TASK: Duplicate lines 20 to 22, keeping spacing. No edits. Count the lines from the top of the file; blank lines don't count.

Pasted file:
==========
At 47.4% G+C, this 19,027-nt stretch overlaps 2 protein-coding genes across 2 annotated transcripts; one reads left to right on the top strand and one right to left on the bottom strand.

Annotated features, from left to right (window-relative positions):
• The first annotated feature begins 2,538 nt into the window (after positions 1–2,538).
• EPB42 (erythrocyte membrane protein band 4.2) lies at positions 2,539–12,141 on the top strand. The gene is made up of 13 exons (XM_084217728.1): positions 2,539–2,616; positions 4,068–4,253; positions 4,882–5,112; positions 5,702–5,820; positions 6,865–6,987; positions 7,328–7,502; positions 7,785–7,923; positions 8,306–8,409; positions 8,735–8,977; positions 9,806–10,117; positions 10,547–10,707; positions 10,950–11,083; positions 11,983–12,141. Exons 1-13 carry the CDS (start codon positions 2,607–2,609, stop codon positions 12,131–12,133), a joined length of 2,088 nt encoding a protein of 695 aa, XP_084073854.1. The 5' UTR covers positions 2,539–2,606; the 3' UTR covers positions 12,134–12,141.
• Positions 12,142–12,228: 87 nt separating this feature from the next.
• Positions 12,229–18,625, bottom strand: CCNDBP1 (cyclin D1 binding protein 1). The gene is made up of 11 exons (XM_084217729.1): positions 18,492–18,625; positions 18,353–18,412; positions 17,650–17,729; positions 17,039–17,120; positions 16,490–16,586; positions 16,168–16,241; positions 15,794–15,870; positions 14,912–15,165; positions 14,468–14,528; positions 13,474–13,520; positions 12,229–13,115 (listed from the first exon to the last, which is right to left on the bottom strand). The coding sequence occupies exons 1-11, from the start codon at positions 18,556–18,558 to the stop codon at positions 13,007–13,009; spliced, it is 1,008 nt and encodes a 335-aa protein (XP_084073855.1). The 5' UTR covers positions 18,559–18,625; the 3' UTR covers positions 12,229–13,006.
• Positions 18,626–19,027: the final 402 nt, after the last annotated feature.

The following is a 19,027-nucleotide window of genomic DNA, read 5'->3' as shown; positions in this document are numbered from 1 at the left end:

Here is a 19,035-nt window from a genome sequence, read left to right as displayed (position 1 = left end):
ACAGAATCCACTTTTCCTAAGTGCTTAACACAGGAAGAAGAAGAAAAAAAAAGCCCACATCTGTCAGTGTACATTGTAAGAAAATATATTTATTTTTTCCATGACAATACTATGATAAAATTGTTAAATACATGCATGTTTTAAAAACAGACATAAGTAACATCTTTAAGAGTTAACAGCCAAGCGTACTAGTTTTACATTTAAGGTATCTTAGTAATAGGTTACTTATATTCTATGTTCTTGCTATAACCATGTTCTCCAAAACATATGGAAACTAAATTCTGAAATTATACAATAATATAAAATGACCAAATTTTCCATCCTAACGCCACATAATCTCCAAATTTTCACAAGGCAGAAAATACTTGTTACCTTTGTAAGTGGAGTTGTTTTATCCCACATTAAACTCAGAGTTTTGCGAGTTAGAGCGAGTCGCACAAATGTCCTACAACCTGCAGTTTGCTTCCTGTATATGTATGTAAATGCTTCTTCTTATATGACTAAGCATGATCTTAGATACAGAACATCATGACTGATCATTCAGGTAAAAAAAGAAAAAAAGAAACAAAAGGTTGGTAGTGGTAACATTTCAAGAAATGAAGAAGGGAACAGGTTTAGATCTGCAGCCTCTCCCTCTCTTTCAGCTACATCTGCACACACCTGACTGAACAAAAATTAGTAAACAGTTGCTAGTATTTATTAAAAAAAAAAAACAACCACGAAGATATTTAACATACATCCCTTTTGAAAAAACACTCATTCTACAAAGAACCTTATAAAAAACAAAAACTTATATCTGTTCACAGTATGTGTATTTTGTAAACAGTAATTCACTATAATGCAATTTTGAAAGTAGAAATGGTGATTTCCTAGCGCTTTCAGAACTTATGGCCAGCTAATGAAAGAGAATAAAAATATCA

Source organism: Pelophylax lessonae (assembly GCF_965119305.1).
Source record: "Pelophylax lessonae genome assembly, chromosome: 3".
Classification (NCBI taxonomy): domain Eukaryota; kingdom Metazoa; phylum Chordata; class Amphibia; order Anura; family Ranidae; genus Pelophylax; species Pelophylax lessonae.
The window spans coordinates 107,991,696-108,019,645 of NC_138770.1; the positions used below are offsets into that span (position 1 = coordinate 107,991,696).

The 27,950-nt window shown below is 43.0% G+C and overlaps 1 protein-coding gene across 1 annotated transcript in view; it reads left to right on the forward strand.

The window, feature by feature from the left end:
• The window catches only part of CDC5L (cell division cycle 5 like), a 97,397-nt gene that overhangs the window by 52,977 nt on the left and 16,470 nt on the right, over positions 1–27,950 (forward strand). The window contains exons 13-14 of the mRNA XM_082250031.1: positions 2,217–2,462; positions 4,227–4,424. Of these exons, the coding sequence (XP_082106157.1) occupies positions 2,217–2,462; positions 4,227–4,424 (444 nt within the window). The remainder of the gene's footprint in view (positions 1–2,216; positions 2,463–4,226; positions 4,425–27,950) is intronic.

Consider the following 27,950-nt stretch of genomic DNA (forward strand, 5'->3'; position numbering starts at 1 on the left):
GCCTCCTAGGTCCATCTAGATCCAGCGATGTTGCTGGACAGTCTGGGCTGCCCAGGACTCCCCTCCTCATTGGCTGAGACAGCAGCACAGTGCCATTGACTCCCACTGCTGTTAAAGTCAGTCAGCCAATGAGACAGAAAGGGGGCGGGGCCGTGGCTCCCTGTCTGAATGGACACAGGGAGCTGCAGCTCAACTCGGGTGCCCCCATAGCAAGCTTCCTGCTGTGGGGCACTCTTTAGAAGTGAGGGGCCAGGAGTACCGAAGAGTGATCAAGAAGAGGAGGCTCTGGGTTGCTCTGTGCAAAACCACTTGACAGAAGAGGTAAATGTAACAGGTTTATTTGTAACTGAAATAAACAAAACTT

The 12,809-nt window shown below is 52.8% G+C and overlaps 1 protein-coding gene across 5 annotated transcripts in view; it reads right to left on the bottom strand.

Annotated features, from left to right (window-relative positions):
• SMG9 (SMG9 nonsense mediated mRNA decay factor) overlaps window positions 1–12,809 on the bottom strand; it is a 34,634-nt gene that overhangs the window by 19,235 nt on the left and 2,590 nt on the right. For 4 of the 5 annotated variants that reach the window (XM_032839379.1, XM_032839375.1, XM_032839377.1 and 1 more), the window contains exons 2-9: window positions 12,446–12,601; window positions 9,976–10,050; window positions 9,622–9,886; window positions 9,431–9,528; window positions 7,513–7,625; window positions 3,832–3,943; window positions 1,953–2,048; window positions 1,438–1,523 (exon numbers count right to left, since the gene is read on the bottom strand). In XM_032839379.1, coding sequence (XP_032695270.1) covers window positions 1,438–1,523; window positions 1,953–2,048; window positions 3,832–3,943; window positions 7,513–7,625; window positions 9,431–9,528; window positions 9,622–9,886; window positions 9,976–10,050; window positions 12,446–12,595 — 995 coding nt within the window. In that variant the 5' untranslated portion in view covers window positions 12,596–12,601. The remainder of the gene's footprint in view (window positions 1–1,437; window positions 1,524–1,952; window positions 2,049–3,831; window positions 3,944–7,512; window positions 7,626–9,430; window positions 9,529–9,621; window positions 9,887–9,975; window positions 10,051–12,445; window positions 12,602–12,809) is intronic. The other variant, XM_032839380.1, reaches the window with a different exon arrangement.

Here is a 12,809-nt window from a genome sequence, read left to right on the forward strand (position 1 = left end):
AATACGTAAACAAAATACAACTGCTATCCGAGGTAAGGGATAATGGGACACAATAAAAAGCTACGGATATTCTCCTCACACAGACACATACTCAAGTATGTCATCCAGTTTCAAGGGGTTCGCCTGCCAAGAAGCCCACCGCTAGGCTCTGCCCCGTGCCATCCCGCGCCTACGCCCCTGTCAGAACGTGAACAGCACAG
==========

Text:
The 12,809-nt window shown below is 52.8% G+C and overlaps 1 protein-coding gene across 5 annotated transcripts in view; it reads right to left on the bottom strand.

Annotated features, from left to right (window-relative positions):
• SMG9 (SMG9 nonsense mediated mRNA decay factor) overlaps window positions 1–12,809 on the bottom strand; it is a 34,634-nt gene that overhangs the window by 19,235 nt on the left and 2,590 nt on the right. For 4 of the 5 annotated variants that reach the window (XM_032839379.1, XM_032839375.1, XM_032839377.1 and 1 more), the window contains exons 2-9: window positions 12,446–12,601; window positions 9,976–10,050; window positions 9,622–9,886; window positions 9,431–9,528; window positions 7,513–7,625; window positions 3,832–3,943; window positions 1,953–2,048; window positions 1,438–1,523 (exon numbers count right to left, since the gene is read on the bottom strand). In XM_032839379.1, coding sequence (XP_032695270.1) covers window positions 1,438–1,523; window positions 1,953–2,048; window positions 3,832–3,943; window positions 7,513–7,625; window positions 9,431–9,528; window positions 9,622–9,886; window positions 9,976–10,050; window positions 12,446–12,595 — 995 coding nt within the window. In that variant the 5' untranslated portion in view covers window positions 12,596–12,601. The remainder of the gene's footprint in view (window positions 1–1,437; window positions 1,524–1,952; window positions 2,049–3,831; window positions 3,944–7,512; window positions 7,626–9,430; window positions 9,529–9,621; window positions 9,887–9,975; window positions 10,051–12,445; window positions 12,602–12,809) is intronic. The other variant, XM_032839380.1, reaches the window with a different exon arrangement.